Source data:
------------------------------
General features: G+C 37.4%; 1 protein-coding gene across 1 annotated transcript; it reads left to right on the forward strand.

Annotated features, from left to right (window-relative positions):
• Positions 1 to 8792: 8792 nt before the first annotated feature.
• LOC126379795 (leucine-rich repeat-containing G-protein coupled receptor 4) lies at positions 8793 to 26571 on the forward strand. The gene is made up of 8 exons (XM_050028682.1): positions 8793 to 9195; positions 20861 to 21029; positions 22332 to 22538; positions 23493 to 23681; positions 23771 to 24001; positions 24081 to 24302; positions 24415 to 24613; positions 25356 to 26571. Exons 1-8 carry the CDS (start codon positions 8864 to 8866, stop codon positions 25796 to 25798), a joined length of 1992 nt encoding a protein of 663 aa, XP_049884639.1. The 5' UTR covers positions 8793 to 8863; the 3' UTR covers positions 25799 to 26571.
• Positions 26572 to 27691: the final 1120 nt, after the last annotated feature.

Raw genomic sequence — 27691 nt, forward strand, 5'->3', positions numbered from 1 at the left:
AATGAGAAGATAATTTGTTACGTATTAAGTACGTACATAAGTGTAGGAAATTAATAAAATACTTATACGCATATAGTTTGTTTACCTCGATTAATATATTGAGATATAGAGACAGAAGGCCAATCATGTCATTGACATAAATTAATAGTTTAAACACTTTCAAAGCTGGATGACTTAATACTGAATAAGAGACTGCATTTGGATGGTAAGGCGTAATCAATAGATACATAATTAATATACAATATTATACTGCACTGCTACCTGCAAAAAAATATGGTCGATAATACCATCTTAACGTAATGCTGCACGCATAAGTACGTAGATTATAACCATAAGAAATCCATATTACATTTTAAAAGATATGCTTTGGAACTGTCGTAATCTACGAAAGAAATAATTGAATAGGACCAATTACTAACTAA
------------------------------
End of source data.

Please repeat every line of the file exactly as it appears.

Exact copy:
General features: G+C 37.4%; 1 protein-coding gene across 1 annotated transcript; it reads left to right on the forward strand.

Annotated features, from left to right (window-relative positions):
• Positions 1 to 8792: 8792 nt before the first annotated feature.
• LOC126379795 (leucine-rich repeat-containing G-protein coupled receptor 4) lies at positions 8793 to 26571 on the forward strand. The gene is made up of 8 exons (XM_050028682.1): positions 8793 to 9195; positions 20861 to 21029; positions 22332 to 22538; positions 23493 to 23681; positions 23771 to 24001; positions 24081 to 24302; positions 24415 to 24613; positions 25356 to 26571. Exons 1-8 carry the CDS (start codon positions 8864 to 8866, stop codon positions 25796 to 25798), a joined length of 1992 nt encoding a protein of 663 aa, XP_049884639.1. The 5' UTR covers positions 8793 to 8863; the 3' UTR covers positions 25799 to 26571.
• Positions 26572 to 27691: the final 1120 nt, after the last annotated feature.

Raw genomic sequence — 27691 nt, forward strand, 5'->3', positions numbered from 1 at the left:
AATGAGAAGATAATTTGTTACGTATTAAGTACGTACATAAGTGTAGGAAATTAATAAAATACTTATACGCATATAGTTTGTTTACCTCGATTAATATATTGAGATATAGAGACAGAAGGCCAATCATGTCATTGACATAAATTAATAGTTTAAACACTTTCAAAGCTGGATGACTTAATACTGAATAAGAGACTGCATTTGGATGGTAAGGCGTAATCAATAGATACATAATTAATATACAATATTATACTGCACTGCTACCTGCAAAAAAATATGGTCGATAATACCATCTTAACGTAATGCTGCACGCATAAGTACGTAGATTATAACCATAAGAAATCCATATTACATTTTAAAAGATATGCTTTGGAACTGTCGTAATCTACGAAAGAAATAATTGAATAGGACCAATTACTAACTAA